The poems of hatred seem to us very contemporary, in their jagged rhythms and surreal yoking together of images, and in their defiant expression of a rejection of love, of motherhood, of men, of the “Good, the True, the Beautiful. . . .” If life really is a struggle for survival, even in a relatively advanced civilization, then very few individuals will win; most will lose (and nearly all women are fated to lose); something is rotten in the very fabric of the universe. All this appears to be contemporary, but Plath’s poems are in fact the clearest, most precise (because most private) expression of an old moral predicament that has become unbearable now. And its poignant genesis is very old indeed:
And now I was sorry that God had made me a man. The beasts, birds, fishes, etc., I blessed their condition, for they had not a sinful nature; they were not to go to hell after death. . . .
(John Bunyan, Grace Abounding)
Nature as Object and as Nightmare
All this involves a variety of responses, though behind them is a single metaphysical belief. The passive, paralyzed, continually surfacing and fading consciousness of Plath in her poems is disturbing to us because it seems to summon forth, to articulate with deadly accuracy, the regressive fantasies we have rejected—and want to forget. The experience of reading her poems deeply is a frightening one: it is like waking to discover one’s adult self, grown to full height, crouched in some long-forgotten childhood hiding place, one’s heart pounding senselessly, all the old rejected transparent beasts and monsters crawling out of the wallpaper. So much for Plato! So much for adulthood! Yet I cannot emphasize strongly enough how valuable the experience of reading Plath can be, for it is a kind of elegant “dreaming-back,” a cathartic experience that not only cleanses us of our personal and cultural desires for regression, but explains by way of its deadly accuracy what was wrong with such desires.
The same can be said for the reading of much of contemporary poetry and fiction, fixated as it is upon the childhood fears of annihilation, persecution, the helplessness we have all experienced when we are, for one reason or another, denied an intellectual awareness of what is happening. For instance, the novels of Robbe-Grillet and his imitators emphasize the hypnotized passivity of the “I” in a world of dense and apparently autonomous things; one must never ask “Who manufactured these things? who brought them home? who arranged them?” —for such questions destroy the novels. Similarly, the highly praised works of Pynchon, Barthelme, Purdy, Barth (the Barth of the minimal stories, not the earlier Barth), and countless others are verbalized screams and shudders to express the confusion of the ego that believes—perhaps because it has been told so often—itself somehow out of place in the universe, a mechanized creature if foolish enough to venture into Nature; a too-natural creature for the mechanical urban paradise he has inherited but has had no part in designing. The “I” generated by these writers is typically a transparent, near-nameless personality; in the nightmarish works of William Burroughs, the central consciousness does not explore a world so much as submit pathetically to the exploration of himself by a comically hostile world, all cartoons and surprising metamorphoses. Plath’s tentative identity in such poems as “Winter Trees,” “Tulips,” and even the robustly defiant “Daddy” is essentially a child’s consciousness, seizing upon a symbolic particularity (tulips, for instance) and then shrinking from its primary noon, so that the poems —like the fiction we read so often today—demonstrate a dissolution of personality. As Jan B. Gordon has remarked in a review of Winter Trees (Modern Poetry Studies, Vol. 2, No. 6, p. 282 ), Plath’s landscapes become pictorial without any intermediate stage, so that we discover ourselves “in una selva oscura where associations multiply endlessly, but where each tree looks like every other one. . . .” That is the danger risked by those minimal artists of our time whose subject is solely the agony of the locked-in ego: their agonies, like Plath’s landscapes, begin to look alike.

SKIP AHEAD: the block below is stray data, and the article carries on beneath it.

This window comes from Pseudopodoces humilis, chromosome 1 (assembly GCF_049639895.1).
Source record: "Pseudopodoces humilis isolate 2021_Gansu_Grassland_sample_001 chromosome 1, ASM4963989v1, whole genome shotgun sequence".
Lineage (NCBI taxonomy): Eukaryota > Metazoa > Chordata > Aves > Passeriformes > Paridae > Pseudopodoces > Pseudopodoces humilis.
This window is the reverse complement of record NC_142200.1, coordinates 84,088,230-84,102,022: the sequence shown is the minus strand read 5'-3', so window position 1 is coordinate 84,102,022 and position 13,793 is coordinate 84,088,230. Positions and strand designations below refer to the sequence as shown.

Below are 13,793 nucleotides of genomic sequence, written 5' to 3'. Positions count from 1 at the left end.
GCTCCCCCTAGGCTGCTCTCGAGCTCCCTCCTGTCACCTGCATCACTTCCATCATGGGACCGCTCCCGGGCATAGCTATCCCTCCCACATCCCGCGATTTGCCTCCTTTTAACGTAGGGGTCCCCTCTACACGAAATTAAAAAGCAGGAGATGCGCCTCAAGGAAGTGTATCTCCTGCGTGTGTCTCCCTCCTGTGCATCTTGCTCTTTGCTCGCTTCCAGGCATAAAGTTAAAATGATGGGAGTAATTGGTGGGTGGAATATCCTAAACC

But if we turn from the weak and submissive ego to one more traditionally masculine, activated by the desire to name and to place and to conquer, we discover a consciousness that appears superficially antithetical:
Average reality begins to rot and stink as soon as the act of individual creation ceases to animate a subjectively perceived texture.
(Vladimir Nabokov, from an interview)
The obscure moon lighting an obscure world
Of things that would never be quite expressed,
Where you yourself were never quite yourself
And did not want nor have to be,
Desiring the exhilarations of changes:
The motive for metaphor, shrinking from
The weight of primary noon,
The A B C of being….
(Wallace Stevens, “Motive for Metaphor”)